1. Not finding help here? Sign up for a free 30min tutor trial with Chegg Tutors
    Dismiss Notice
Dismiss Notice
Join Physics Forums Today!
The friendliest, high quality science and math community on the planet! Everyone who loves science is here!

Path for a Level curve

  1. Feb 5, 2013 #1
    1. The problem statement, all variables and given/known data
    Find the path ##\vec\gamma(t)## which represents the level curve ##f(x,y) = \displaystyle\frac{xy + 1}{x^2 + y^2}## corresponding to ##c=1##.
    Similarly, find the path for the curve ##x^{2/3} + y^{2/3} = 1##

    2. Relevant equations
    None.


    3. The attempt at a solution
    Since the level set corresponds to ##c=1##, ##xy + 1 = x^2 + y^2##.

    At this point, I know that ##x^2 + y^2 - xy = 1## is an ellipse, but I cannot put it into a form that is similar to how the path for the general ellipse ##\displaystyle\frac{x^2}{a^2} + \frac{y^2}{b^2} = 1## is ##\vec\gamma(t) = (acos(t), bsin(t))## because of the ##xy## term.

    Same thing for ##x^{2/3} + y^{2/3} = 1##. It almost looks like the general form, but not quite. Any suggestions?
     
    Last edited: Feb 5, 2013
  2. jcsd
  3. Feb 5, 2013 #2

    HallsofIvy

    User Avatar
    Staff Emeritus
    Science Advisor

    This [itex]x^2- xy+ y^2= 1[/itex] is an ellipse but its axes are rotated and not parallel to the x and y axes can be written in that form in either of two ways.

    The first is very elementary but tedious: Let [itex]x= x' cos(\theta)+ y' sin(\theta)[/itex], [itex]y= -x'sin(\theta)+ y'cos(\theta)[/itex]. Putting those into the equation, [itex](x' cos(\theta)+ y'sin(\theta))^2- (x' cos(\theta)+ y' sin(\theta)(-x' sin(\theta)+ y'cos(\theta))+ (-x sin(\theta)+ y' cos(\theta))^2= -1[/itex].

    Multiply those out, combine like powers and set the coefficient of x'y' to 0 and solve for [itex]\theta[/itex] that will make the coefficient 0. Use that [itex]\theta[/itex] to find the coefficients of [itex]x'^2[/itex] and [itex]y'^2[/itex].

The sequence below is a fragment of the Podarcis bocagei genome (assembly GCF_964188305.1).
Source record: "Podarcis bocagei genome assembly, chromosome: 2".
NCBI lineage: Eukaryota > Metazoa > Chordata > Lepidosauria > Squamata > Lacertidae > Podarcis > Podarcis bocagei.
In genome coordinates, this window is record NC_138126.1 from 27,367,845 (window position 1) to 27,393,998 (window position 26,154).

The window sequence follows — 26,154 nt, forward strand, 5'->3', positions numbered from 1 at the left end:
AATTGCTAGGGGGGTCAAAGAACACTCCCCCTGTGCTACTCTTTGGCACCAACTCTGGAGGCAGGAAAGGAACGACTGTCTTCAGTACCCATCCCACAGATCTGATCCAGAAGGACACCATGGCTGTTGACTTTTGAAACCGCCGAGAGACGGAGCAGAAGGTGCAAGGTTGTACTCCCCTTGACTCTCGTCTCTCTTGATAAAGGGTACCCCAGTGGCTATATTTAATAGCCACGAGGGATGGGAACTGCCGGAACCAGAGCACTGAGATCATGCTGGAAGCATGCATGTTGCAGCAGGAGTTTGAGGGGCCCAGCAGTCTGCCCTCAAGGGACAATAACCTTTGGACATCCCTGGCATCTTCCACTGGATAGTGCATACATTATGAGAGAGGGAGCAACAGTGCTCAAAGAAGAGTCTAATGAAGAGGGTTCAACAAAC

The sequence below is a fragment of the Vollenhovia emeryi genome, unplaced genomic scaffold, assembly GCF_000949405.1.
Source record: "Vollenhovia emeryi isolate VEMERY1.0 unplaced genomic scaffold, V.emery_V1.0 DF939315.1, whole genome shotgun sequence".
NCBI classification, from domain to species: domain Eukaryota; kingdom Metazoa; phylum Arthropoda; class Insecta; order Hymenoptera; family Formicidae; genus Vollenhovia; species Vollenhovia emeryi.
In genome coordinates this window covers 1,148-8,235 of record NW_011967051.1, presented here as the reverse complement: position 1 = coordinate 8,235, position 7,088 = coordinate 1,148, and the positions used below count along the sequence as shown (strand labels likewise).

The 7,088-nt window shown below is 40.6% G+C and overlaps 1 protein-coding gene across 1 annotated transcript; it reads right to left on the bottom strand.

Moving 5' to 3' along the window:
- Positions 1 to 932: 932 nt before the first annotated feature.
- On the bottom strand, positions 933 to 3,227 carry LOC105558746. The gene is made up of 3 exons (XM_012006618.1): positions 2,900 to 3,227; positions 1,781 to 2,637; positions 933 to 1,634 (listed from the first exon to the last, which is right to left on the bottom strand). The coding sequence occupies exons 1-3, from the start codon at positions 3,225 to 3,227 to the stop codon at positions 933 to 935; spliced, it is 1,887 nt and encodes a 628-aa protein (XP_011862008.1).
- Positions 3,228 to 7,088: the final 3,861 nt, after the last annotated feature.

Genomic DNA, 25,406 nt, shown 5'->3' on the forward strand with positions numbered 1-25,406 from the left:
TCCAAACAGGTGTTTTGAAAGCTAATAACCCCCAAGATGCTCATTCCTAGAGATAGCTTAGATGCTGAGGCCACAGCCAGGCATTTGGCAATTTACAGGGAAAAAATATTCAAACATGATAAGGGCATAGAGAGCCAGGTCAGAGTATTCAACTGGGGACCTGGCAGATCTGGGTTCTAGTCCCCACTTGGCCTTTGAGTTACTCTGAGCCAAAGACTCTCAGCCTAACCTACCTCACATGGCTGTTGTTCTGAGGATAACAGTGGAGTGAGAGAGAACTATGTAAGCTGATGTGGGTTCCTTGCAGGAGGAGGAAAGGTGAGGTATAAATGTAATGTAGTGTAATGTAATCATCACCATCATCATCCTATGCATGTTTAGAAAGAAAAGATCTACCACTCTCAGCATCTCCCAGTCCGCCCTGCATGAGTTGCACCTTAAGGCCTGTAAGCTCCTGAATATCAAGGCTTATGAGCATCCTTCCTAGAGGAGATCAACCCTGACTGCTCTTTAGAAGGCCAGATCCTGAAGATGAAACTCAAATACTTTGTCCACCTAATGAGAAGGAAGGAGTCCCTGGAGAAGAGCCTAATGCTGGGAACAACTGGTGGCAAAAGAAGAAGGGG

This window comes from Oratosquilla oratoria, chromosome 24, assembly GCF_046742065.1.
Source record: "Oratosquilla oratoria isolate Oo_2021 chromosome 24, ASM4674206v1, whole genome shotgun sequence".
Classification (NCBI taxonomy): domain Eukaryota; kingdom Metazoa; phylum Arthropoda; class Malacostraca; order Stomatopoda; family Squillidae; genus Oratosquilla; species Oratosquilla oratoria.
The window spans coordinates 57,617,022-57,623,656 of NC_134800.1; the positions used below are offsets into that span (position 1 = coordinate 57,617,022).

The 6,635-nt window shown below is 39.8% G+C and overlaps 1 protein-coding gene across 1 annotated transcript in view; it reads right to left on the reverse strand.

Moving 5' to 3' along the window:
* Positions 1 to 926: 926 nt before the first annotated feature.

More "sophisticated" (and so simpler) is to write this as a matrix equation:
    [tex]\begin{bmatrix} x & y \end{bmatrix}\begin{bmatrix}1 & -\frac{1}{2} \\ -\frac{1}{2} & 1\end{bmatrix}\begin{bmatrix}x \\ y \end{bmatrix}= 1[/tex]

    That is, necessarily, a symmetric matrix and so has two independent eigenvalues. The eigenvalue equation is [itex]\left|\begin{array}{cc}1- \lambda & -\frac{1}{2} \\ -\frac{1}{2} & 1- \lambda\end{array}\right|= (1- \lambda)^2- \frac{1}{4}= 0[/itex]
    That can be written as [itex](1- \lambda)^2= \frac{1}{4}[/itex] so that [itex]1- \lambda= \pm\frac{1}{2}[/itex]. The two eigenvalues are [itex]\lambda= \frac{3}{2}[/itex] and [itex]\lambda= \frac{1}{2}[/itex].

    That tells us that the matrix can be diagonalized in the form
    [tex]\begin{bmatrix}x'& y'\end{bmatrix}\begin{bmatrix}\frac{3}{2} & 0 \\ 0 & \frac{1}{2}\end{bmatrix}\begin{bmatrix}x' \\ y' \end{bmatrix}= \frac{3x^2}{2}+ \frac{x^2}{2}= 1[/tex]

    x' and y' are axes in the direction the eigenvectors of the original matrix. They are given by
    [tex]\begin{bmatrix} x & y \end{bmatrix}\begin{bmatrix}1 & -\frac{1}{2} \\ -\frac{1}{2} & 1\end{bmatrix}\begin{bmatrix}x \\ y \end{bmatrix}= \frac{3}{2}\begin{bmatrix}x \\ y\end{bmatrix}[/tex]
    and
    [tex]\begin{bmatrix} x & y \end{bmatrix}\begin{bmatrix}1 & -\frac{1}{2} \\ -\frac{1}{2} & 1\end{bmatrix}\begin{bmatrix}x \\ y \end{bmatrix}= \frac{1}{2}\begin{bmatrix}x \\ y\end{bmatrix}[/tex]

    That first gives x- y/2= 3x/2 and -x/2+ y= 3y/2 or x= -y and the second gives x- y/2= x/2 and -x/2+ y= y/2 or y= x. (So the [itex]\theta[/itex] above is [itex]\pi/4[/itex].) That tells us that [itex]x^2- xy+ y^2= 1[/itex] can be written as [itex](3/2)(x- y)^2+ (1/2)(x+ y)^2= 1[/itex]. That is, you can use parametric equations [itex]x- y= \sqrt{2/3} sin(t)[/itex] and [itex]x+ y= \sqrt{2}cos(t)[/itex]. You can easily solve those for x and y separately as functions of the parameter, t.

    [itex]x^{2/3}+ y^{2/3}= 1[/itex] is NOT an ellipse or any conic section. You can, however, take [itex]x= sin^3(t)[/itex], [itex]y= cos^3(t)[/itex] so that [itex]x^{2/3}+ y^{2/3}= (sin^3(t))^{2/3}+ (cos^3(t))^{2/3}= sin^2(t)+ cos^2(t)= 1[/itex]
     
    Last edited: Feb 5, 2013
Know someone interested in this topic? Share this thread via Reddit, Google+, Twitter, or Facebook




Similar Discussions: Path for a Level curve
  1. Level curves (Replies: 7)

  2. Level curves (Replies: 2)

  3. Level Curve (Replies: 1)

  4. Level curves? (Replies: 2)

  5. Level curves (Replies: 5)

Loading...